Adolescence can be a minefield for those going through it. Along with natural bodily changes, teens also have to grapple with social pressures emphasizing thinness and other arbitrary standards of desirability.
This period is especially risky for teens who are born with certain genetic vulnerabilities. When combined with poor coping mechanisms and low self-esteem, they can lead to the development of serious eating disorders like anorexia nervosa and bulimia nervosa. Given these risk factors, teens with eating disorders may also be more likely to use substances like alcohol, tobacco or other drugs, such as cannabis and methamphetamines.
In a new paper published in the International Journal of Eating Disorders, researchers study the link between disordered eating and substance use in approximately 200 teens who received outpatient treatment at Hotel Dieu Hospital in Kingston, Ontario.
The authors include Linda Booij, an associate professor of psychology in the Faculty of Arts and Science at Concordia and a researcher at Sainte-Justine Hospital in Montreal. They were interested in studying whether teens with eating disorders who used substances differed in response to outpatient treatment compared to teens with eating disorders who did not use substances. Booij co-authored the paper with graduate student Ryan Kirkpatrick from the Centre for Neuroscience Studies at Queen’s University and associate professor of psychiatry Sarosh Khalid-Khan and her team at Queen’s University and Hotel Dieu Hospital at the Kingston Health Sciences Centre.
“We found that those who use substances are more likely to have bulimia nervosa or anorexia nervosa binge/purge subtype,” says Booij, co-director of the Centre for Clinical Research in Health. “We also found that the substance-using teenagers at baseline — that is, before they entered treatment — engaged in more self-harming behaviour, like self-cutting.”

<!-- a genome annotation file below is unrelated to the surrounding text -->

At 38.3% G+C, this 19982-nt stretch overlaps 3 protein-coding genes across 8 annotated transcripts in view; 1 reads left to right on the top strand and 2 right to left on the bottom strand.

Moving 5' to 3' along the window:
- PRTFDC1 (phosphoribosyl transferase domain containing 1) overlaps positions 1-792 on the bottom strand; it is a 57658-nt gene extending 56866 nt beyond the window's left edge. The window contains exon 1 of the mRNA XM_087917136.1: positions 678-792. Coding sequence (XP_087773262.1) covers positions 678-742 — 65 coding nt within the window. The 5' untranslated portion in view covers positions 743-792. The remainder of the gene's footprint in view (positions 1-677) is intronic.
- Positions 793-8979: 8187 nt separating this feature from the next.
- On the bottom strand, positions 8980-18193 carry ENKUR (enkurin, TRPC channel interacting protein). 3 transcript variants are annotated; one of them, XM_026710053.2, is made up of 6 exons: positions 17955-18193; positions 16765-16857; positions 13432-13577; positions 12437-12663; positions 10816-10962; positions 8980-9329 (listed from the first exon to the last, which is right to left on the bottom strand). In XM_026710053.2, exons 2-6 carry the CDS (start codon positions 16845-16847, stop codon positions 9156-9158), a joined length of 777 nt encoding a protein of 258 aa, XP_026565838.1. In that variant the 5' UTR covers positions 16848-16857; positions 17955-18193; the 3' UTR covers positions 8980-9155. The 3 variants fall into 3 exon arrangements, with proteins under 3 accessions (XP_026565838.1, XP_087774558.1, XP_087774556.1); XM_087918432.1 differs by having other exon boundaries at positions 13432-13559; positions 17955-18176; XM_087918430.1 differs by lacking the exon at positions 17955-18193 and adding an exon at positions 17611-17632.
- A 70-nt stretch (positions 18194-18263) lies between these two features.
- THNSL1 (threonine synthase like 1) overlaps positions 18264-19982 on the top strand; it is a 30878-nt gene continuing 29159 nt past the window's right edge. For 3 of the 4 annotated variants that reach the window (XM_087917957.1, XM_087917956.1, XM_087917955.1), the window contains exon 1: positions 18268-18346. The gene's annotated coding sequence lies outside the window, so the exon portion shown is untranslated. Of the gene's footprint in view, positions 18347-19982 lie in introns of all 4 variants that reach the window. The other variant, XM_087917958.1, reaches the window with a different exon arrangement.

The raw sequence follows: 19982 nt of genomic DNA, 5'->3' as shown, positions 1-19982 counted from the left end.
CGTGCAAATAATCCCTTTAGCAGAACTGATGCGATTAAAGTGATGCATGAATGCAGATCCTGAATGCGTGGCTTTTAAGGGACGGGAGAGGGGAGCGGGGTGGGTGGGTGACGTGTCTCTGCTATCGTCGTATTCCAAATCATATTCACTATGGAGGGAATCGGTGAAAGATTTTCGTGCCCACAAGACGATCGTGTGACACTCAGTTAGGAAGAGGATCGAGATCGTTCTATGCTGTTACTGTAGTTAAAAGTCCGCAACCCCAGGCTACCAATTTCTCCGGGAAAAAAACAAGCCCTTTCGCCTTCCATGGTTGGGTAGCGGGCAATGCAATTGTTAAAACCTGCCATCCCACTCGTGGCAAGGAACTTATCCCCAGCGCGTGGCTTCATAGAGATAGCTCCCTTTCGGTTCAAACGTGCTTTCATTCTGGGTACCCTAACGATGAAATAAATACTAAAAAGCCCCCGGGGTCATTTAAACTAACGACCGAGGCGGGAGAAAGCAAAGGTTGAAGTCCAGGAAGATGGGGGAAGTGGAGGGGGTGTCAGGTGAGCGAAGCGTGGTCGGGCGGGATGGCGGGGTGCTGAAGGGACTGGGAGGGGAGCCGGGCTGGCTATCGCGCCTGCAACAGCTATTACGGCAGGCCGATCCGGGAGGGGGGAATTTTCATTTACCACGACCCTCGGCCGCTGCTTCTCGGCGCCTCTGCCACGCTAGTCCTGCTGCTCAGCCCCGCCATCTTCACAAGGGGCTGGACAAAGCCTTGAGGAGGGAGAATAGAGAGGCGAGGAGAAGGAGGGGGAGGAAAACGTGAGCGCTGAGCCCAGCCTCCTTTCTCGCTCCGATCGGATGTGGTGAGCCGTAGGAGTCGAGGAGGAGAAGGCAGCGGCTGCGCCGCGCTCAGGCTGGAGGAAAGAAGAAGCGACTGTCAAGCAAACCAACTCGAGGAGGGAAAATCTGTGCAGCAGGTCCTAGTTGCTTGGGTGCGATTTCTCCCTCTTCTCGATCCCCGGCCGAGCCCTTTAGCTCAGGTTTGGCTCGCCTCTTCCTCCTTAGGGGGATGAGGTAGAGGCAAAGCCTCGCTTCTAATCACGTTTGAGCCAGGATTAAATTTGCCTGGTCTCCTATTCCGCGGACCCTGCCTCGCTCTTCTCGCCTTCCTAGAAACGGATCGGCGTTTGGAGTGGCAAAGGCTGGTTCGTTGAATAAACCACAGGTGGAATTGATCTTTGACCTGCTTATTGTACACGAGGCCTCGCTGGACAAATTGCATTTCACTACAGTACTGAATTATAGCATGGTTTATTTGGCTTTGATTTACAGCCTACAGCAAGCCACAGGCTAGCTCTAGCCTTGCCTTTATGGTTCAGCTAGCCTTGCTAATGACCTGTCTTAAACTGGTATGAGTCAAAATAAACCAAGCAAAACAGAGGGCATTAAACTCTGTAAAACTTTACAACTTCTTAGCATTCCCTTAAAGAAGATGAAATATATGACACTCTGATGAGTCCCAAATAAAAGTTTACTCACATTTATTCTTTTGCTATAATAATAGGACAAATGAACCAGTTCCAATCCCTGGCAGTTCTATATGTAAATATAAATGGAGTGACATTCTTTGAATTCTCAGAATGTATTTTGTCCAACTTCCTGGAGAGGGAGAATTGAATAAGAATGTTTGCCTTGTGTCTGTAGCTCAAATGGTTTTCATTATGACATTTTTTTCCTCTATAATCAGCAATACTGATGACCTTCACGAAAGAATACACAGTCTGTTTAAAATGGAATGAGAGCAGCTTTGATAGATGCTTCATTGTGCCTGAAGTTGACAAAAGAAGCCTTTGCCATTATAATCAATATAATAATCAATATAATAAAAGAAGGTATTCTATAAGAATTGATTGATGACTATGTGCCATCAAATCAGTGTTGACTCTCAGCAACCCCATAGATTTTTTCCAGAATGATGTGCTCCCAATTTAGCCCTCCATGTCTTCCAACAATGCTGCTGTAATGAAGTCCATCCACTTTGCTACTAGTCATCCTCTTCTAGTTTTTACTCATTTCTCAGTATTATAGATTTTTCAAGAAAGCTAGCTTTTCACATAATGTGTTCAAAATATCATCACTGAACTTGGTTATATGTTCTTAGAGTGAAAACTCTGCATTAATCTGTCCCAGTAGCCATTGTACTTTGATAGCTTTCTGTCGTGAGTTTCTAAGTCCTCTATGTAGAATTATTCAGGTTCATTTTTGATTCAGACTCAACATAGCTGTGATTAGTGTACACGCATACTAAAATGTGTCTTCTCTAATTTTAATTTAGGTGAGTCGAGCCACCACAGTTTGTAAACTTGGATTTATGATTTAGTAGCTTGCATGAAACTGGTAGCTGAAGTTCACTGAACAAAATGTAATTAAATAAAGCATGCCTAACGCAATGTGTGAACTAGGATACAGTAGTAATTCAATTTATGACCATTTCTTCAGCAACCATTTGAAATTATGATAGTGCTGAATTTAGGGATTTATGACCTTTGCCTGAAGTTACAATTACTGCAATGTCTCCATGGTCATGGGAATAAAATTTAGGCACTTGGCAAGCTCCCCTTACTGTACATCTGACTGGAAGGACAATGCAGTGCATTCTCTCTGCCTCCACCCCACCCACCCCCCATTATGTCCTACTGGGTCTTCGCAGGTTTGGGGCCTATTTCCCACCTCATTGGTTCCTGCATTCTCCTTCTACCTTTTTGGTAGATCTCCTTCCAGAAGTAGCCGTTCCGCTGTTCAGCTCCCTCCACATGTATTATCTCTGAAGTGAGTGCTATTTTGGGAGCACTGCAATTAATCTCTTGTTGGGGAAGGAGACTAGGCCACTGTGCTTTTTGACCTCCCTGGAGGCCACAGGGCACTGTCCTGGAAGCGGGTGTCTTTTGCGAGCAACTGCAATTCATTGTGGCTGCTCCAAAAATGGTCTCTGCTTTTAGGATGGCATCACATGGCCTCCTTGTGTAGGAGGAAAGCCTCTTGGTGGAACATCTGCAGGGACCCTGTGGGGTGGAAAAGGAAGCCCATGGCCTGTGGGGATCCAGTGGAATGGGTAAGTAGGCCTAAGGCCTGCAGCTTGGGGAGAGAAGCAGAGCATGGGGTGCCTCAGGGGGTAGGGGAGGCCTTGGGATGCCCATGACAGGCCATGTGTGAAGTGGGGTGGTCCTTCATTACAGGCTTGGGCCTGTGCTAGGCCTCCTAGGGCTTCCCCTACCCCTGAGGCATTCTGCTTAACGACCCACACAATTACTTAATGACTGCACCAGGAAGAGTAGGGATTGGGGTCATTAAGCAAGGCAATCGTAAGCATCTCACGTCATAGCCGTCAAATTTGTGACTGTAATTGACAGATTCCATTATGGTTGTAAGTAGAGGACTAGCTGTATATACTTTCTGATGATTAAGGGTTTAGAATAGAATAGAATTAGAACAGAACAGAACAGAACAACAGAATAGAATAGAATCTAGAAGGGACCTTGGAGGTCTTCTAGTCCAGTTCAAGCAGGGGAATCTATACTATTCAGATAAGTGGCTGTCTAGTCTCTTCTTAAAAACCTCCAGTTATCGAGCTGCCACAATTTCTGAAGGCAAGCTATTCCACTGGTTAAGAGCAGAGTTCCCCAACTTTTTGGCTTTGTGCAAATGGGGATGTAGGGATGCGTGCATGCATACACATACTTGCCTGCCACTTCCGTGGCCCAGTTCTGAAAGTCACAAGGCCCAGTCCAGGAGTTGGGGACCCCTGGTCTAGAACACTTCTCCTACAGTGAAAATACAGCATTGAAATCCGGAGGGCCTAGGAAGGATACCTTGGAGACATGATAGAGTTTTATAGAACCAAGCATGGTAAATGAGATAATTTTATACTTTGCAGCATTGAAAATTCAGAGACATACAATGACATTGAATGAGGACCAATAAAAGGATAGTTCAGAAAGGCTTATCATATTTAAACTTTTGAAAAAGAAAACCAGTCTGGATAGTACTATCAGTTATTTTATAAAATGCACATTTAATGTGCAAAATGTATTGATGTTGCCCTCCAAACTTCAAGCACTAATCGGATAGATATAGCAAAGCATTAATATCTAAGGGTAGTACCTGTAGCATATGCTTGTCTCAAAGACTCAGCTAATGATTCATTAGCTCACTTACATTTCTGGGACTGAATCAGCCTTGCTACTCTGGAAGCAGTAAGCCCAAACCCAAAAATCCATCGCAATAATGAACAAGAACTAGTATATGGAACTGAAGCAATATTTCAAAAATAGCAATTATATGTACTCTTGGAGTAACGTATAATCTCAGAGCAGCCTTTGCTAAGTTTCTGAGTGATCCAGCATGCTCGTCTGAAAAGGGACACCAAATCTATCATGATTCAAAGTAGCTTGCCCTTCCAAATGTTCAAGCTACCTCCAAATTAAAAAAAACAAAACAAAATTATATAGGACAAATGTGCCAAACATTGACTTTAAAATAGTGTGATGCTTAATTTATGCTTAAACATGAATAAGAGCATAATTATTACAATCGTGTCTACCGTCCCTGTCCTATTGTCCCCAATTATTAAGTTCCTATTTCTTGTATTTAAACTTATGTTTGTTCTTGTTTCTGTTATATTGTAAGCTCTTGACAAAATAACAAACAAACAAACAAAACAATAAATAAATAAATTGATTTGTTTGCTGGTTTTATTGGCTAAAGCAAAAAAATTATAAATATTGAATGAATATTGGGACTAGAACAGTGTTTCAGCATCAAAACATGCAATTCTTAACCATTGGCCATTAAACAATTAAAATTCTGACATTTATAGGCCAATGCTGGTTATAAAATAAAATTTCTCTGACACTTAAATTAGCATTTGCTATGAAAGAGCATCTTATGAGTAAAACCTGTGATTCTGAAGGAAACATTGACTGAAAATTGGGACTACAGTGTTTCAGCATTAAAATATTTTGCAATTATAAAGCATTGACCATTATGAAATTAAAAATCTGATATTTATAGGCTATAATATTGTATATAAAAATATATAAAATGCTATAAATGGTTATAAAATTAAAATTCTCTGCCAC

But the study noted that users and non-users had quite a bit in common as well.
“They had similar eating disorders severity levels, similar levels of depression and anxiety and other mental health symptoms, and were also similar in their physical health at baseline.”
Medical consequences of eating disorders such as anorexia nervosa can include changes in blood pressure, heart rate and hormone levels, and changes in menstrual cycles, including loss of periods altogether. Both substance users and non-users exhibited comparable levels of these characteristics.
Booij notes that eating disorders can have serious adverse and long-term effects on many organs in the body, and the longer someone with an eating disorder waits to get treatment, the harder it is to recover.
Using, not abusing
Booij says the researchers specifically wanted to study teens who used drugs, tobacco or alcohol socially (off and on), without developing addictions or exhibiting problematic behaviour.
“Teens differ in how much they drink or smoke or do drugs, and so do teens with an eating disorder,” she says.
However, she also points out that teens with eating disorders are more likely to engage in substance use than those without eating disorders. The study found that substance users were more likely to drop out of treatment before reaching remission than non-users.
Warning signs for treatment providers
Booij says she hopes this research study will help eating disorder treatment providers to identify teens who may be at increased risk of dropping out of treatment or need a more specific form of treatment.
“If you know ahead of time that adolescents with eating disorders who use substances are more likely to drop out, it would be helpful to address the substance use early on in psychotherapy using motivational interviewing techniques that could address their ambivalence,” she says.
“Clinicians could be mindful that patients with substance use and eating disorders are more likely to drop out early on from treatment.”
This has important implications in designing, enhancing and building addiction treatment into the existing eating disorders treatment services being provided to adolescents.
The paper does conclude on a positive note: for substance-using patients with eating disorders who complete their treatment, “the resulting positive impact does not differ from adolescents who do not present with substance use.”